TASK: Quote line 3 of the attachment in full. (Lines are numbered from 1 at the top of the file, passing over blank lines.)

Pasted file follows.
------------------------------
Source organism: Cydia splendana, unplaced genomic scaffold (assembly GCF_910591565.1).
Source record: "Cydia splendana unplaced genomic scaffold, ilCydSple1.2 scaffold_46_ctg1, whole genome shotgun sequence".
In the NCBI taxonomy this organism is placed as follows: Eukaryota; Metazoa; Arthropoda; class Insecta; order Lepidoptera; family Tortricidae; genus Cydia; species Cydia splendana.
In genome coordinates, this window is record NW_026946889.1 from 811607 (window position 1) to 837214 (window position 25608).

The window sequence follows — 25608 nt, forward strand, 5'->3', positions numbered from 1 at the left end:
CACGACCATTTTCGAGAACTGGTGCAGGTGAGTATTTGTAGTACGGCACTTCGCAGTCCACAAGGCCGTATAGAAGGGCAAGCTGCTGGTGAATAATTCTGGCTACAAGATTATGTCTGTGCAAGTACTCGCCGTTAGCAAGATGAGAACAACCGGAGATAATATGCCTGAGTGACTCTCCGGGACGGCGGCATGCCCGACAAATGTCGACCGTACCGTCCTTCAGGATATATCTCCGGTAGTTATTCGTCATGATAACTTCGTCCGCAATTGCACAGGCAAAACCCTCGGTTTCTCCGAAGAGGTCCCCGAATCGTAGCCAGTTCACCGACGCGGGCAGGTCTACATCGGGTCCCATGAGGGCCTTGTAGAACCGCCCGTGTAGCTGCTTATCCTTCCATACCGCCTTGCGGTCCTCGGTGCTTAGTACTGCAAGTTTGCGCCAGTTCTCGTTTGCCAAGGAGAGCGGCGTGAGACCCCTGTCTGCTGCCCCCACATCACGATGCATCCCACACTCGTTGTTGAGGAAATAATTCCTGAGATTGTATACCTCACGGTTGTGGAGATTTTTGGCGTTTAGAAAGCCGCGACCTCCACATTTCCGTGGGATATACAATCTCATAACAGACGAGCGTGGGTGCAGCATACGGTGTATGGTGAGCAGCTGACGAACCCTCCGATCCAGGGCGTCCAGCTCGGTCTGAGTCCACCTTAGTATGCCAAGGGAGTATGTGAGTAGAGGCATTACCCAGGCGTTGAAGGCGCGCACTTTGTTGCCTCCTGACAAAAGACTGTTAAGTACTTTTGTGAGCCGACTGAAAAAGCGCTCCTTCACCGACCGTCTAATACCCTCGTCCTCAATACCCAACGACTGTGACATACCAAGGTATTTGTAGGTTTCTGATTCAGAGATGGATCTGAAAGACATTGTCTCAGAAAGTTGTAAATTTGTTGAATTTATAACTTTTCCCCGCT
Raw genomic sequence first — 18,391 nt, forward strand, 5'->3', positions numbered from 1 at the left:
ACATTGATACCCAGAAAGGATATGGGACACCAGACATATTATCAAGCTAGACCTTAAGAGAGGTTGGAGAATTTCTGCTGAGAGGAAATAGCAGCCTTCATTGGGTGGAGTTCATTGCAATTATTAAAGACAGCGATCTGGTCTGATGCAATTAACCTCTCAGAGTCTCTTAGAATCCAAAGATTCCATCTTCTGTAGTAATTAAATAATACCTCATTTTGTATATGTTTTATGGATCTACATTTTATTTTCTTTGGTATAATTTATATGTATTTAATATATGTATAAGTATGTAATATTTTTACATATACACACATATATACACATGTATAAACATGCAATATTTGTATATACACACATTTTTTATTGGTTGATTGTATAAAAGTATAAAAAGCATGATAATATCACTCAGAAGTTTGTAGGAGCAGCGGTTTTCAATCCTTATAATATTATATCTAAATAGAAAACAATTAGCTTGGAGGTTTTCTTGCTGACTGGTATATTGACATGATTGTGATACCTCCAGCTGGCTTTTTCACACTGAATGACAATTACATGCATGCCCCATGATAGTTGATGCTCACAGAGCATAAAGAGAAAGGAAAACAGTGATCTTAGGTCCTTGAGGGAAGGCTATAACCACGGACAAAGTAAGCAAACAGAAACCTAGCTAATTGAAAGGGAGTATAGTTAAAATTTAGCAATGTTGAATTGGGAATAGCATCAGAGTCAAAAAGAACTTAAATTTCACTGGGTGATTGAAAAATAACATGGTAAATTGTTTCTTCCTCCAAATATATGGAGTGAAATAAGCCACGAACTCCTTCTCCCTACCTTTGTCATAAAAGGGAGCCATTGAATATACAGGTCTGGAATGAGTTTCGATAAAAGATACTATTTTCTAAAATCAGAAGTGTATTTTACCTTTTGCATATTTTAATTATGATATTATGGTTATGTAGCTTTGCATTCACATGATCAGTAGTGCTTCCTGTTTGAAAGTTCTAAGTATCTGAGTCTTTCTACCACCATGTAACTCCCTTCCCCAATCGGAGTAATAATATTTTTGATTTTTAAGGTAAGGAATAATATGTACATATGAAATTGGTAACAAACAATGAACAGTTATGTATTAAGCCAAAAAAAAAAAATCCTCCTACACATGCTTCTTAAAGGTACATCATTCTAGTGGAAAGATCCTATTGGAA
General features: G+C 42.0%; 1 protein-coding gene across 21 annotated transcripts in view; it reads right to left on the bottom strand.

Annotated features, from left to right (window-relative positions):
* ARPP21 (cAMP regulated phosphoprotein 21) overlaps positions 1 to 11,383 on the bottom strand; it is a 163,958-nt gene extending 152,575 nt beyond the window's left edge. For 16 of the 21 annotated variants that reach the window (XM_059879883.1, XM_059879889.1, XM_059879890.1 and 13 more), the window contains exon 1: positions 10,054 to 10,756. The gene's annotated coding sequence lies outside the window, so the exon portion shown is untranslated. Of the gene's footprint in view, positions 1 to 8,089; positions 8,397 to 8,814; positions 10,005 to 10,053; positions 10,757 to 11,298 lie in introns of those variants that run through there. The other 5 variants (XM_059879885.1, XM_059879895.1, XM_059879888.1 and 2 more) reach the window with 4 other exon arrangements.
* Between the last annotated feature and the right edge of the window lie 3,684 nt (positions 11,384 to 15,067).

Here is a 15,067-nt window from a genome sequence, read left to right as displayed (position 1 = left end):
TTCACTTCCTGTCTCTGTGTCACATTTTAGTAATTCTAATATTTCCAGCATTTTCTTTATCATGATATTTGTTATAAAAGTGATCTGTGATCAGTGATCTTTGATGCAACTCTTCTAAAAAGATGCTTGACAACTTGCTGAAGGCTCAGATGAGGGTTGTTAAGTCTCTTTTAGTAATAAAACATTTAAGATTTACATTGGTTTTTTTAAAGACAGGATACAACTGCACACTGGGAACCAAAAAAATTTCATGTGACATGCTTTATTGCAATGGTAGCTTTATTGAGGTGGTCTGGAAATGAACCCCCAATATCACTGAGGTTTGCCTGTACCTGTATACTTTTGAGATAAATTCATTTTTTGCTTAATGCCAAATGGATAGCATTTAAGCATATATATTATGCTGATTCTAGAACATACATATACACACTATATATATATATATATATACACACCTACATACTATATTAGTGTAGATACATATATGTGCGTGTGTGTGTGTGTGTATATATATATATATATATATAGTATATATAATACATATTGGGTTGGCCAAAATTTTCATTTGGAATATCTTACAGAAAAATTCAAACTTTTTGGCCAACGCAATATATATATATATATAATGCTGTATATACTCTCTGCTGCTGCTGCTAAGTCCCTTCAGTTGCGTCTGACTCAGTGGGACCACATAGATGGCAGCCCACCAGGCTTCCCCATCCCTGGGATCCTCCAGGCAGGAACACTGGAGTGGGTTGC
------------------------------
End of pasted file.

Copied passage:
In the NCBI taxonomy this organism is placed as follows: Eukaryota; Metazoa; Arthropoda; class Insecta; order Lepidoptera; family Tortricidae; genus Cydia; species Cydia splendana.